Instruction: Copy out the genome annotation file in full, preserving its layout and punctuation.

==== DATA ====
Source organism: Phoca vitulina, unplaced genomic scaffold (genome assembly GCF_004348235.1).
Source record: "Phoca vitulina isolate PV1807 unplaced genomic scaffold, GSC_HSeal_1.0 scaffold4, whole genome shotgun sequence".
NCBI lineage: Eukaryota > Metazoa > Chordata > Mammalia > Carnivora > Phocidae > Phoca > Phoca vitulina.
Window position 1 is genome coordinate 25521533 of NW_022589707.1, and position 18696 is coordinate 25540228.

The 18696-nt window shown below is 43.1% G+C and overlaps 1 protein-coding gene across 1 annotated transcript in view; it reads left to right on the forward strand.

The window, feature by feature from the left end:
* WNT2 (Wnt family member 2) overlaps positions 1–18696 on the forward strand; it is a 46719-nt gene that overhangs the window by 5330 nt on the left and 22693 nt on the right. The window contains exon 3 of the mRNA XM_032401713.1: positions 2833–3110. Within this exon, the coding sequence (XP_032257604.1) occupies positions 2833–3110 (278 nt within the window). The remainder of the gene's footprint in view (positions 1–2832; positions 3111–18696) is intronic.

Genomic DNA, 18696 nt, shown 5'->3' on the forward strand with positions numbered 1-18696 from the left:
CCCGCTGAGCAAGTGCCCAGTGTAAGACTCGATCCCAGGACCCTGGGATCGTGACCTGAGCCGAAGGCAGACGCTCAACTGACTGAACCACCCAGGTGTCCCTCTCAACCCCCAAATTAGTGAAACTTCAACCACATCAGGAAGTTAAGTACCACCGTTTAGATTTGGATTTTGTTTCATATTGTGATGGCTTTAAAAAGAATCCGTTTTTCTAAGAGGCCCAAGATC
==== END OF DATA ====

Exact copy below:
Source organism: Phoca vitulina, unplaced genomic scaffold (genome assembly GCF_004348235.1).
Source record: "Phoca vitulina isolate PV1807 unplaced genomic scaffold, GSC_HSeal_1.0 scaffold4, whole genome shotgun sequence".
NCBI lineage: Eukaryota > Metazoa > Chordata > Mammalia > Carnivora > Phocidae > Phoca > Phoca vitulina.
Window position 1 is genome coordinate 25521533 of NW_022589707.1, and position 18696 is coordinate 25540228.

The 18696-nt window shown below is 43.1% G+C and overlaps 1 protein-coding gene across 1 annotated transcript in view; it reads left to right on the forward strand.

The window, feature by feature from the left end:
* WNT2 (Wnt family member 2) overlaps positions 1–18696 on the forward strand; it is a 46719-nt gene that overhangs the window by 5330 nt on the left and 22693 nt on the right. The window contains exon 3 of the mRNA XM_032401713.1: positions 2833–3110. Within this exon, the coding sequence (XP_032257604.1) occupies positions 2833–3110 (278 nt within the window). The remainder of the gene's footprint in view (positions 1–2832; positions 3111–18696) is intronic.

Genomic DNA, 18696 nt, shown 5'->3' on the forward strand with positions numbered 1-18696 from the left:
CCCGCTGAGCAAGTGCCCAGTGTAAGACTCGATCCCAGGACCCTGGGATCGTGACCTGAGCCGAAGGCAGACGCTCAACTGACTGAACCACCCAGGTGTCCCTCTCAACCCCCAAATTAGTGAAACTTCAACCACATCAGGAAGTTAAGTACCACCGTTTAGATTTGGATTTTGTTTCATATTGTGATGGCTTTAAAAAGAATCCGTTTTTCTAAGAGGCCCAAGATC